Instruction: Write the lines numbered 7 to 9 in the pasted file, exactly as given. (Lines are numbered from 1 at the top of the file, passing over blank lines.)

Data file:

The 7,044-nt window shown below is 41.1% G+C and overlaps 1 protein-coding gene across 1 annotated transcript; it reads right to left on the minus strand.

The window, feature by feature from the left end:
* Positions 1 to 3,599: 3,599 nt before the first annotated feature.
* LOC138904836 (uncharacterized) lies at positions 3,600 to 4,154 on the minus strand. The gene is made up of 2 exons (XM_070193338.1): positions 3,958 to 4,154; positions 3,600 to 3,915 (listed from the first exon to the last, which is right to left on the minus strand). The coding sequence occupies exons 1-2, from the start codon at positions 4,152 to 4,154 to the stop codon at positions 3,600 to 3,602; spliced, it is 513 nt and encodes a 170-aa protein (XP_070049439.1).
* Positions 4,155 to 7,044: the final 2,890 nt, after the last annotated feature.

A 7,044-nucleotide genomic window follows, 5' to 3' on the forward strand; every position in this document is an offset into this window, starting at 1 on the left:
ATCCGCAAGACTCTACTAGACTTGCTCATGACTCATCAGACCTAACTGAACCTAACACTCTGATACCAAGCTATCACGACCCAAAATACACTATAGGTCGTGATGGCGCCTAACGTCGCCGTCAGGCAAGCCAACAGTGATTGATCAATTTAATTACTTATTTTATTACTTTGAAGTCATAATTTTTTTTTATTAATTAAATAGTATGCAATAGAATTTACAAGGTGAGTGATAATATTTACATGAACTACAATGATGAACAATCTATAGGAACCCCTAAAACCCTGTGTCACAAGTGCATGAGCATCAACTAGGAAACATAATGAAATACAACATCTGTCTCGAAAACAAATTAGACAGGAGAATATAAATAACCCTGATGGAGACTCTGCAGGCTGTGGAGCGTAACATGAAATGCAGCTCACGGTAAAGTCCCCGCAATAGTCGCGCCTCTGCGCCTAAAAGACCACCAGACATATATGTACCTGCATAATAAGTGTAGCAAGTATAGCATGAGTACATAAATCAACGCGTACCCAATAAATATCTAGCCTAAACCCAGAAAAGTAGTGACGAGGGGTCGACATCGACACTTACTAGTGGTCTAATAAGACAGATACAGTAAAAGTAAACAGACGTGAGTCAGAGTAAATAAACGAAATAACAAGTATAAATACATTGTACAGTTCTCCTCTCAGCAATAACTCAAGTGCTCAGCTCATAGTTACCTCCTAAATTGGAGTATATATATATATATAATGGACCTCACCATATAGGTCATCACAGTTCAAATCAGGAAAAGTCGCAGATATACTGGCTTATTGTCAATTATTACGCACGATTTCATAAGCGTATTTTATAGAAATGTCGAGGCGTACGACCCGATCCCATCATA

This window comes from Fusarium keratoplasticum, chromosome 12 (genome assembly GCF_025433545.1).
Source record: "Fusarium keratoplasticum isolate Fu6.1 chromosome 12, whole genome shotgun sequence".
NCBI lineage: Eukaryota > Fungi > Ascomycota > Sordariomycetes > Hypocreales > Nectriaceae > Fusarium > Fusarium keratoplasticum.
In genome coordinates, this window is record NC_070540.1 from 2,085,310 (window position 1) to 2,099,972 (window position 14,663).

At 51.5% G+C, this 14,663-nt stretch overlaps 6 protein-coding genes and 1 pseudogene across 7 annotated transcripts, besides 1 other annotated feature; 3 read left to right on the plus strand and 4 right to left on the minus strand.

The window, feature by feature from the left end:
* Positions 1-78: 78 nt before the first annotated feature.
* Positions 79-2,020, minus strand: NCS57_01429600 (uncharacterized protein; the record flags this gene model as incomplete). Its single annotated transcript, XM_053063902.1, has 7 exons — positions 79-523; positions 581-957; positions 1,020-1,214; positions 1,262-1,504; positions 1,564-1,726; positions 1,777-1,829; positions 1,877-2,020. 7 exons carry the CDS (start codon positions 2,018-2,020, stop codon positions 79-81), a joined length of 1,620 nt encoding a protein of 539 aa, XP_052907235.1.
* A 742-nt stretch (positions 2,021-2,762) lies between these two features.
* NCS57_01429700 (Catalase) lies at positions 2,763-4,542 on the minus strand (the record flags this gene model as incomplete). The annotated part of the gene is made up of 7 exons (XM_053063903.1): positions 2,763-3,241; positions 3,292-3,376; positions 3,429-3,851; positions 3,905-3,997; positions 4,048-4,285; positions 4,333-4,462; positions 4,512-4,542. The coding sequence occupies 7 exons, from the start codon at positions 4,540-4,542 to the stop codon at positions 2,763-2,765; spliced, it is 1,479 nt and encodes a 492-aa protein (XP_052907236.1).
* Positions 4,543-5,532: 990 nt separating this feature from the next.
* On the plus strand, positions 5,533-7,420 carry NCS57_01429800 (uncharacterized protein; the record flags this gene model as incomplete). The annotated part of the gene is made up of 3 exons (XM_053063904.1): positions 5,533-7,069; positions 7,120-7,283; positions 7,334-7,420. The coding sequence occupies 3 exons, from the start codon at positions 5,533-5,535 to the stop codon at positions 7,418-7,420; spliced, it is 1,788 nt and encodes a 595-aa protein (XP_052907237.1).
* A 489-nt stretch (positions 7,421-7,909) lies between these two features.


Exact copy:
ATCCGCAAGACTCTACTAGACTTGCTCATGACTCATCAGACCTAACTGAACCTAACACTCTGATACCAAGCTATCACGACCCAAAATACACTATAGGTCGTGATGGCGCCTAACGTCGCCGTCAGGCAAGCCAACAGTGATTGATCAATTTAATTACTTATTTTATTACTTTGAAGTCATAATTTTTTTTTATTAATTAAATAGTATGCAATAGAATTTACAAGGTGAGTGATAATATTTACATGAACTACAATGATGAACAATCTATAGGAACCCCTAAAACCCTGTGTCACAAGTGCATGAGCATCAACTAGGAAACATAATGAAATACAACATCTGTCTCGAAAACAAATTAGACAGGAGAATATAAATAACCCTGATGGAGACTCTGCAGGCTGTGGAGCGTAACATGAAATGCAGCTCACGGTAAAGTCCCCGCAATAGTCGCGCCTCTGCGCCTAAAAGACCACCAGACATATATGTACCTGCATAATAAGTGTAGCAAGTATAGCATGAGTACATAAATCAACGCGTACCCAATAAATATCTAGCCTAAACCCAGAAAAGTAGTGACGAGGGGTCGACATCGACACTTACTAGTGGTCTAATAAGACAGATACAGTAAAAGTAAACAGACGTGAGTCAGAGTAAATAAACGAAATAACAAGTATAAATACATTGTACAGTTCTCCTCTCAGCAATAACTCAAGTGCTCAGCTCATAGTTACCTCCTAAATTGGAGTATATATATATATATAATGGACCTCACCATATAGGTCATCACAGTTCAAATCAGGAAAAGTCGCAGATATACTGGCTTATTGTCAATTATTACGCACGATTTCATAAGCGTATTTTATAGAAATGTCGAGGCGTACGACCCGATCCCATCATA

This window comes from Fusarium keratoplasticum, chromosome 12 (genome assembly GCF_025433545.1).
Source record: "Fusarium keratoplasticum isolate Fu6.1 chromosome 12, whole genome shotgun sequence".